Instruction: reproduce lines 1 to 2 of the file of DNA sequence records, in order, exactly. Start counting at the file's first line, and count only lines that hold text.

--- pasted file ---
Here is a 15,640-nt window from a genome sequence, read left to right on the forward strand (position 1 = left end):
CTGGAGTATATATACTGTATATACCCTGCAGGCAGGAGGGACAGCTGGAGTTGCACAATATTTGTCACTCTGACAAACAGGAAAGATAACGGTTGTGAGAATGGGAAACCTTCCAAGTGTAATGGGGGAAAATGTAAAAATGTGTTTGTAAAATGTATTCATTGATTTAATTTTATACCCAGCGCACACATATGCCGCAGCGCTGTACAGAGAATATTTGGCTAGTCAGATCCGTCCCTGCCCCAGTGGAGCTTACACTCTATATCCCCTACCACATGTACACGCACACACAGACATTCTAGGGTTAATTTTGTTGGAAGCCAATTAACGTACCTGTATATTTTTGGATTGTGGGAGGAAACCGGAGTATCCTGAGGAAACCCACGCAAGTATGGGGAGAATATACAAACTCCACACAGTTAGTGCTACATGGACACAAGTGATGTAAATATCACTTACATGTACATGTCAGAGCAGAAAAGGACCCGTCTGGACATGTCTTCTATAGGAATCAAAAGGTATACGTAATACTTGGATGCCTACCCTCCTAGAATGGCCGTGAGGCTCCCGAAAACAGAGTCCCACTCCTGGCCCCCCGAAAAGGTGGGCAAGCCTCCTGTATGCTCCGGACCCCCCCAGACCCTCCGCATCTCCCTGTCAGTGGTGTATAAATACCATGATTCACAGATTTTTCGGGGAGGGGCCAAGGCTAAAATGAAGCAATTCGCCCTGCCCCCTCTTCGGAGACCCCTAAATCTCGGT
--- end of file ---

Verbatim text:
Here is a 15,640-nt window from a genome sequence, read left to right on the forward strand (position 1 = left end):
CTGGAGTATATATACTGTATATACCCTGCAGGCAGGAGGGACAGCTGGAGTTGCACAATATTTGTCACTCTGACAAACAGGAAAGATAACGGTTGTGAGAATGGGAAACCTTCCAAGTGTAATGGGGGAAAATGTAAAAATGTGTTTGTAAAATGTATTCATTGATTTAATTTTATACCCAGCGCACACATATGCCGCAGCGCTGTACAGAGAATATTTGGCTAGTCAGATCCGTCCCTGCCCCAGTGGAGCTTACACTCTATATCCCCTACCACATGTACACGCACACACAGACATTCTAGGGTTAATTTTGTTGGAAGCCAATTAACGTACCTGTATATTTTTGGATTGTGGGAGGAAACCGGAGTATCCTGAGGAAACCCACGCAAGTATGGGGAGAATATACAAACTCCACACAGTTAGTGCTACATGGACACAAGTGATGTAAATATCACTTACATGTACATGTCAGAGCAGAAAAGGACCCGTCTGGACATGTCTTCTATAGGAATCAAAAGGTATACGTAATACTTGGATGCCTACCCTCCTAGAATGGCCGTGAGGCTCCCGAAAACAGAGTCCCACTCCTGGCCCCCCGAAAAGGTGGGCAAGCCTCCTGTATGCTCCGGACCCCCCCAGACCCTCCGCATCTCCCTGTCAGTGGTGTATAAATACCATGATTCACAGATTTTTCGGGGAGGGGCCAAGGCTAAAATGAAGCAATTCGCCCTGCCCCCTCTTCGGAGACCCCTAAATCTCGGT